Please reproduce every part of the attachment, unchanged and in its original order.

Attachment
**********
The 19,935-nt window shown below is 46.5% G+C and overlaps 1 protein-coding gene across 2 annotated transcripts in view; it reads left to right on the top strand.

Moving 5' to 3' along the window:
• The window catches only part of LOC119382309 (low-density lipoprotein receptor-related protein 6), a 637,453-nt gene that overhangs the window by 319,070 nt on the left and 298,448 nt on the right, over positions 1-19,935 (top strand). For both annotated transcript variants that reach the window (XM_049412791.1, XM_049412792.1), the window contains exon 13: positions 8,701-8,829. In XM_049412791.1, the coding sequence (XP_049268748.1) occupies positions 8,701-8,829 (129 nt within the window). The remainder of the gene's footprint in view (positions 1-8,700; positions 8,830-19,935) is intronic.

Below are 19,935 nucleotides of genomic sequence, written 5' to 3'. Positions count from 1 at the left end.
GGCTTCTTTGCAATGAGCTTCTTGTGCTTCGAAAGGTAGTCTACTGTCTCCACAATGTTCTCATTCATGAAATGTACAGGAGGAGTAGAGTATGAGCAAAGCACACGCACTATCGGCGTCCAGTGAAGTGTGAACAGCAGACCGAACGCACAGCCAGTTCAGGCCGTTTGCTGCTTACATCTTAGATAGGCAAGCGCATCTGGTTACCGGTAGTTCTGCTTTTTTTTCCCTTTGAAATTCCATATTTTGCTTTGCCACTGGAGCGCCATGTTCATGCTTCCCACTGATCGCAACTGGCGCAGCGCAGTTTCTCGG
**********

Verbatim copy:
The 19,935-nt window shown below is 46.5% G+C and overlaps 1 protein-coding gene across 2 annotated transcripts in view; it reads left to right on the top strand.

Moving 5' to 3' along the window:
• The window catches only part of LOC119382309 (low-density lipoprotein receptor-related protein 6), a 637,453-nt gene that overhangs the window by 319,070 nt on the left and 298,448 nt on the right, over positions 1-19,935 (top strand). For both annotated transcript variants that reach the window (XM_049412791.1, XM_049412792.1), the window contains exon 13: positions 8,701-8,829. In XM_049412791.1, the coding sequence (XP_049268748.1) occupies positions 8,701-8,829 (129 nt within the window). The remainder of the gene's footprint in view (positions 1-8,700; positions 8,830-19,935) is intronic.

Below are 19,935 nucleotides of genomic sequence, written 5' to 3'. Positions count from 1 at the left end.
GGCTTCTTTGCAATGAGCTTCTTGTGCTTCGAAAGGTAGTCTACTGTCTCCACAATGTTCTCATTCATGAAATGTACAGGAGGAGTAGAGTATGAGCAAAGCACACGCACTATCGGCGTCCAGTGAAGTGTGAACAGCAGACCGAACGCACAGCCAGTTCAGGCCGTTTGCTGCTTACATCTTAGATAGGCAAGCGCATCTGGTTACCGGTAGTTCTGCTTTTTTTTCCCTTTGAAATTCCATATTTTGCTTTGCCACTGGAGCGCCATGTTCATGCTTCCCACTGATCGCAACTGGCGCAGCGCAGTTTCTCGG